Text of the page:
To give a sense of the significance of these discoveries, scientists note that the number of new or lost large mammal species encountered in the Annamites in the past decade equals the number found in the rest of the world during the entire 20th century.

"And it's not just that they're new, it's that what we're finding is very different," said Josh Ginsberg, Asia program director at the Wildlife Conservation Society. "These are very unusual animals."

The World Wildlife Fund's Steve Osofsky, senior program officer for species conservation, said the recent successes are largely "an access issue," noting that Vietnam and Laos were closed to Western scientists until recently. The Laotian government did not let outside researchers into the country until 1992.

Also, continued Osofsky, Vietnam and Laos have become interested in conservation and wildlife habitat in recent years. He noted that the first photographs of Vietnam's rare Javan rhino, taken by tripwire camera in a game preserve north of Ho Chi Minh City last summer, prompted a huge outpouring of national publicity.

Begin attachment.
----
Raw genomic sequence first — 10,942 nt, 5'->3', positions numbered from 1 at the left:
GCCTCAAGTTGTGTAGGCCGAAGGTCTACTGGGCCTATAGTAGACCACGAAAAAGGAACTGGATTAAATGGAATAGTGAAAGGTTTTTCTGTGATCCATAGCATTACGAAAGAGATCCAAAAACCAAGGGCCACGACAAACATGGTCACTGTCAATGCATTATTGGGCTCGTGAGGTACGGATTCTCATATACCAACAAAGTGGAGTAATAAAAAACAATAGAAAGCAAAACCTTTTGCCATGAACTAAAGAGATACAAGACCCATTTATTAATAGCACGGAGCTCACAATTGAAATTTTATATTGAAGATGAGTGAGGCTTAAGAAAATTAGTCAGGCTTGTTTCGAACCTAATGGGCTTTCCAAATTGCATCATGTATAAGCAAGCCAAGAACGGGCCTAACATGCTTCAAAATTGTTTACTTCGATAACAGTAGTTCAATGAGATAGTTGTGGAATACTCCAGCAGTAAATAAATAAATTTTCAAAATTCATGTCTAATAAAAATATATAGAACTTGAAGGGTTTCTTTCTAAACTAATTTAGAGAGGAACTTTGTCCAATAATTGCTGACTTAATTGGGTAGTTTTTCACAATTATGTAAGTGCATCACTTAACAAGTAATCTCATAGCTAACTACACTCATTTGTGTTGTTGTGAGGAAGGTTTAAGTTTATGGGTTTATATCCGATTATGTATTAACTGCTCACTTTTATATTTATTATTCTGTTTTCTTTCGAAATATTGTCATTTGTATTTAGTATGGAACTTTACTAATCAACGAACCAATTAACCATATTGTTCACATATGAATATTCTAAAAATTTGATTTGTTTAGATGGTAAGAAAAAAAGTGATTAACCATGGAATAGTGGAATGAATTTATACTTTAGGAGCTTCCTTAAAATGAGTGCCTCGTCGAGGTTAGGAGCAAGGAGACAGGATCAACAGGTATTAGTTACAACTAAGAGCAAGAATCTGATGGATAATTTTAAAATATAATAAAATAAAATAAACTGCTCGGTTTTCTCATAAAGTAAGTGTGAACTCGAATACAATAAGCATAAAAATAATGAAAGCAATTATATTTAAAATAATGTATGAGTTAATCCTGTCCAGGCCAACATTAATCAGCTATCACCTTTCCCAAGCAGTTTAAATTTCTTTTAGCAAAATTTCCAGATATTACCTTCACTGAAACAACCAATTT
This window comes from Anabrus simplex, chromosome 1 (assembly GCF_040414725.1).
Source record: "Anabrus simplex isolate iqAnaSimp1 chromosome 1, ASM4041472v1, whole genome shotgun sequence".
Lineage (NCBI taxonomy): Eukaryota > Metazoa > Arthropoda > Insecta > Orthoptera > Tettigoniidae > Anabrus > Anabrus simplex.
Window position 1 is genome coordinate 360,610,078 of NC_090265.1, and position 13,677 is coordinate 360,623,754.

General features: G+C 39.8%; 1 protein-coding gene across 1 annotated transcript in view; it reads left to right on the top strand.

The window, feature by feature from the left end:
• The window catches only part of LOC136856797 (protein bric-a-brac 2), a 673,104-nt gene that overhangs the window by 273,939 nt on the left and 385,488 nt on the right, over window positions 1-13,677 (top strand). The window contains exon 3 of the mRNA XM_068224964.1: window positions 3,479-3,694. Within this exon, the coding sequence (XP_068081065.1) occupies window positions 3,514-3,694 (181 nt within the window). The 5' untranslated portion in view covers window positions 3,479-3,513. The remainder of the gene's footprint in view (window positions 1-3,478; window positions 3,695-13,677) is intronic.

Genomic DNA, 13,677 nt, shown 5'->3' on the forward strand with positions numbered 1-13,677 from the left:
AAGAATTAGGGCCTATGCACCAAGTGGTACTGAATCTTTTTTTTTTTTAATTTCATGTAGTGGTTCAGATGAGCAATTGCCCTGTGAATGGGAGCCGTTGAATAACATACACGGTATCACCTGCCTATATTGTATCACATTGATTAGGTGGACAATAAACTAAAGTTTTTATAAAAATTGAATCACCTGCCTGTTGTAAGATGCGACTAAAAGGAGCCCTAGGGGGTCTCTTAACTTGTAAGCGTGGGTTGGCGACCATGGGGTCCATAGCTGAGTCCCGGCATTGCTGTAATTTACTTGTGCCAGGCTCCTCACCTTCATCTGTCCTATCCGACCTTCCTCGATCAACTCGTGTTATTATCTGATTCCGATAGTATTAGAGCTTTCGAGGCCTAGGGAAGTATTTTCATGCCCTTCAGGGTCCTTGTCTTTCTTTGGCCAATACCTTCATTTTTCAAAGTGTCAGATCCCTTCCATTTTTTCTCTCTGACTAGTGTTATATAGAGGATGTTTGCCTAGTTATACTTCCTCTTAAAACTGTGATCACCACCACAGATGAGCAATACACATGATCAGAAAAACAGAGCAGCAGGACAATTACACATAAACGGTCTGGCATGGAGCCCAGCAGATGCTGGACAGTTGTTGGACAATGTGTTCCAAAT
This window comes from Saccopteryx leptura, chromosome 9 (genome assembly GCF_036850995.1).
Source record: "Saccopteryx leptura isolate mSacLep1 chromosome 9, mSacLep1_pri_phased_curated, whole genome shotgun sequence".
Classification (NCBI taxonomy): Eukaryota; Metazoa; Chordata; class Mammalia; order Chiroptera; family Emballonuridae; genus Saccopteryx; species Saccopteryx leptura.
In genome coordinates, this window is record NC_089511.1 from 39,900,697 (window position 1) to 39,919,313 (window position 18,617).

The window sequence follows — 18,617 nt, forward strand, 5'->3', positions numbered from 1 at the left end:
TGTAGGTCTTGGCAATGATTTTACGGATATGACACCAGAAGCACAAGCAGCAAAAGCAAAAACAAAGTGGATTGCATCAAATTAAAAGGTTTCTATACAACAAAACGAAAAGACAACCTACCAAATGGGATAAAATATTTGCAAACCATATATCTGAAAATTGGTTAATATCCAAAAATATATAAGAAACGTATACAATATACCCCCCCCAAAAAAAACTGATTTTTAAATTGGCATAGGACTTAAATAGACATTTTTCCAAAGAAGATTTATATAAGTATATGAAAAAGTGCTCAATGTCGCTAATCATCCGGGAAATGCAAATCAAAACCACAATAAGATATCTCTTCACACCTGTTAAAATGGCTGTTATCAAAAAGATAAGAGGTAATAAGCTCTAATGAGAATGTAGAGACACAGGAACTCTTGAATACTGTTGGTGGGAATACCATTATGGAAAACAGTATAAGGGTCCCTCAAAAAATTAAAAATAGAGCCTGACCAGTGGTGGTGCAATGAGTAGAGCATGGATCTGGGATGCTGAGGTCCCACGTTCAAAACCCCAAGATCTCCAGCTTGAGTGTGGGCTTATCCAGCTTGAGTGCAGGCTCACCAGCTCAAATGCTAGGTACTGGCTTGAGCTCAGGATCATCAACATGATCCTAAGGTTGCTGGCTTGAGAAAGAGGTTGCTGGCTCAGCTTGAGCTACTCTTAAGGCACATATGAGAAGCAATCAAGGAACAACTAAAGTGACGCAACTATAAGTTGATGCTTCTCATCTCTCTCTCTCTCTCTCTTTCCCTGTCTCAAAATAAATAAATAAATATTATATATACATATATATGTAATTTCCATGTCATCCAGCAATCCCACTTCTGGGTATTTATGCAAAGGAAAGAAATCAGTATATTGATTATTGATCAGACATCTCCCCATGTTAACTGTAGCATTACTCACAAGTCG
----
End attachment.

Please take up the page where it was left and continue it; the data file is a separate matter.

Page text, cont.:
Still, Ginsberg said, access is not everything: "The critical question we're kicking around is whether we are finding species only because [the region is] unexplored, or is there something interesting about the Annamites?" Ginsberg said. "I think the answer is both."

The Wildlife Fund's Eric Wikramanayake, one of the researchers who reported the discovery of the Truong Son muntjac last year, explained that the Annamites have areas of lowland dry forest interspersed with areas of highland rain forest that over time have isolated pockets of habitat for individual species.

The Annamites, rising to more than 8,000 feet in some places, extend for more than 700 miles down the spine of Indochina along the entire length of the Laos-Vietnam border.

Wikramanayake said scientists theorize that during ice ages beginning about 1.8 million years ago, the mountains alternated between relatively cool and dry periods when the sea receded, followed by warmer and rainier periods when the ice melted and the sea level rose.